The Electoral College


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As the Presidential election approaches, lets learn a bit more about the process. To better understand this process one must first know about the US Electoral College and what their vital role is.

The United States Electoral College process consists of Congress electing the president and a popular vote, as it falls somewhere between the two. Our founding fathers established the Electoral College in the Constitution as a compromise between electing a President by a vote in Congress and the election of the President by a popular vote by citizens.

See the following video for a visual of how the Electoral College works:

Electoral College and the National Archives (2016)

Fact: “The term “electoral college” does not appear in the Constitution. Article II of the Constitution and the 12th Amendment refer to “electors,” but not to the “electoral college.” Since the Electoral College process is part of the original design of the U.S. Constitution it would be necessary to pass a Constitutional amendment to change this system” (NARA, 2016).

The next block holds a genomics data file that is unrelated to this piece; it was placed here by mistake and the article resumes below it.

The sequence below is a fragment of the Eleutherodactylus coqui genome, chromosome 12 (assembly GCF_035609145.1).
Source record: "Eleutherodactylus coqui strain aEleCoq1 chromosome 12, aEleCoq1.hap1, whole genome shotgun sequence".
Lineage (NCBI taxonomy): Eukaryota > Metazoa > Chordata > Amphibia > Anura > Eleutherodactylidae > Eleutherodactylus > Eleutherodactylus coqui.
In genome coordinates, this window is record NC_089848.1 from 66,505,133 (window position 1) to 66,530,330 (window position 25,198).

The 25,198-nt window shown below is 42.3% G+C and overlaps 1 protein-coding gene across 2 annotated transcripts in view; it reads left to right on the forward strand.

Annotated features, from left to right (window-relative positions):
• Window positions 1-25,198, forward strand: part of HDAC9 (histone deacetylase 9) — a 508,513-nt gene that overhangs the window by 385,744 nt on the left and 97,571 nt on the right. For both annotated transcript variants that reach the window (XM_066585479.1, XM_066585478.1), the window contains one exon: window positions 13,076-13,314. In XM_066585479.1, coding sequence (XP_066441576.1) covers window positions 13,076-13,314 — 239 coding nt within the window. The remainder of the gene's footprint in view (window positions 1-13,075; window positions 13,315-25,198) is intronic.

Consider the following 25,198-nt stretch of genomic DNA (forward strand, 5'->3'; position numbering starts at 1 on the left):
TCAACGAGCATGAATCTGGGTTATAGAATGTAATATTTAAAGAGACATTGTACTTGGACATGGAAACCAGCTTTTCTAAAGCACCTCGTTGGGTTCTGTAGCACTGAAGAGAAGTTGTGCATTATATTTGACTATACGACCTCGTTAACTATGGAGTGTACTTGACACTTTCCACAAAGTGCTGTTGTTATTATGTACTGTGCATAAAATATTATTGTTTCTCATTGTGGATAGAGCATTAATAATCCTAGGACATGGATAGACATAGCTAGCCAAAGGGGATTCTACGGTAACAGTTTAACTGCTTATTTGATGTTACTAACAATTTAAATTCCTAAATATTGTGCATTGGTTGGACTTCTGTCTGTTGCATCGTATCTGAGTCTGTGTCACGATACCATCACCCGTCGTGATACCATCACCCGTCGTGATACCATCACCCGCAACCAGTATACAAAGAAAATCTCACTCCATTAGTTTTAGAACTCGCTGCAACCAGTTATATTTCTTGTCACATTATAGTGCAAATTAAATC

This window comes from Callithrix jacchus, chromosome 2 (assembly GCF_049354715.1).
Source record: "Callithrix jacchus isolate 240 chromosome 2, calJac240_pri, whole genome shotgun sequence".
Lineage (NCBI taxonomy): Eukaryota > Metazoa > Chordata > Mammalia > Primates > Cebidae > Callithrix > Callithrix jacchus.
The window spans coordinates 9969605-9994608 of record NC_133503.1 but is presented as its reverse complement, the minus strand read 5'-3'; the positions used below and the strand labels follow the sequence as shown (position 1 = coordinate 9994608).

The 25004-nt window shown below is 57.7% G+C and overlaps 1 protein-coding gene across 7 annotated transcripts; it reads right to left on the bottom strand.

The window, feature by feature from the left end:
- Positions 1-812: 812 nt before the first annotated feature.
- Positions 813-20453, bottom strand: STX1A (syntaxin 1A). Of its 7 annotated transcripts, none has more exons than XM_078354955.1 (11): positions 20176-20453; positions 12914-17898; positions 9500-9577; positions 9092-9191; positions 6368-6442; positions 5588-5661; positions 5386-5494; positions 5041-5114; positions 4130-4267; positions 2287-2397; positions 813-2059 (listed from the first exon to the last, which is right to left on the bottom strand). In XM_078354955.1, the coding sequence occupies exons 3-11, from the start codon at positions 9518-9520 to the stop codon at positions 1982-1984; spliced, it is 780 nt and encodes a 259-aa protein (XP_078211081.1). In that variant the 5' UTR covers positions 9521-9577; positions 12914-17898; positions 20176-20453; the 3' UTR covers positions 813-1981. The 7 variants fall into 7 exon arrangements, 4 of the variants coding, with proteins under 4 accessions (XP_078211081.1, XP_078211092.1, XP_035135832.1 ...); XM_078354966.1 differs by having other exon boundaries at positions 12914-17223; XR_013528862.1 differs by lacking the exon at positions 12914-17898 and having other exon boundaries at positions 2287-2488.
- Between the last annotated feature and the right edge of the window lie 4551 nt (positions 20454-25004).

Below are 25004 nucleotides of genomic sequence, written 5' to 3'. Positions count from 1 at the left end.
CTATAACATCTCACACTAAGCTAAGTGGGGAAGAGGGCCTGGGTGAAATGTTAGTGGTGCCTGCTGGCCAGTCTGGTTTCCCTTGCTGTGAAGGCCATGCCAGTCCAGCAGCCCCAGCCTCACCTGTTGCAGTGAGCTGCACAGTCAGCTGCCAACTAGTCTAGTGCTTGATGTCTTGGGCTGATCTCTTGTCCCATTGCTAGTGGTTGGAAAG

Any candidate who wins a majority or plurality of the popular vote nationwide has a good chance of winning in the Electoral College, but there are no guarantees. For more information about the US Constitution and our Electoral College check out the Library Guide about Elections and Voter Information

To read more about the US Electoral College and the Constitution go to the sites below:

US Electoral College Website

DOCSTeach—US Constitution  

Got Any Questions about the upcoming US Presidential Election?

Visit the webpages pages below:

U.S. Voting & Election Resources

Living Room Candidate

American History, 1493-1945

CSpan–Presidential Acceptance Speeches

CSpan–Presidential Debates

History of Presidents:

American Experience—The Presidents

American Presidency Project

References Cited

National Archives and Records Administration (NARA). (2016). US Electoral College: What is the Electoral College. Retrieved from


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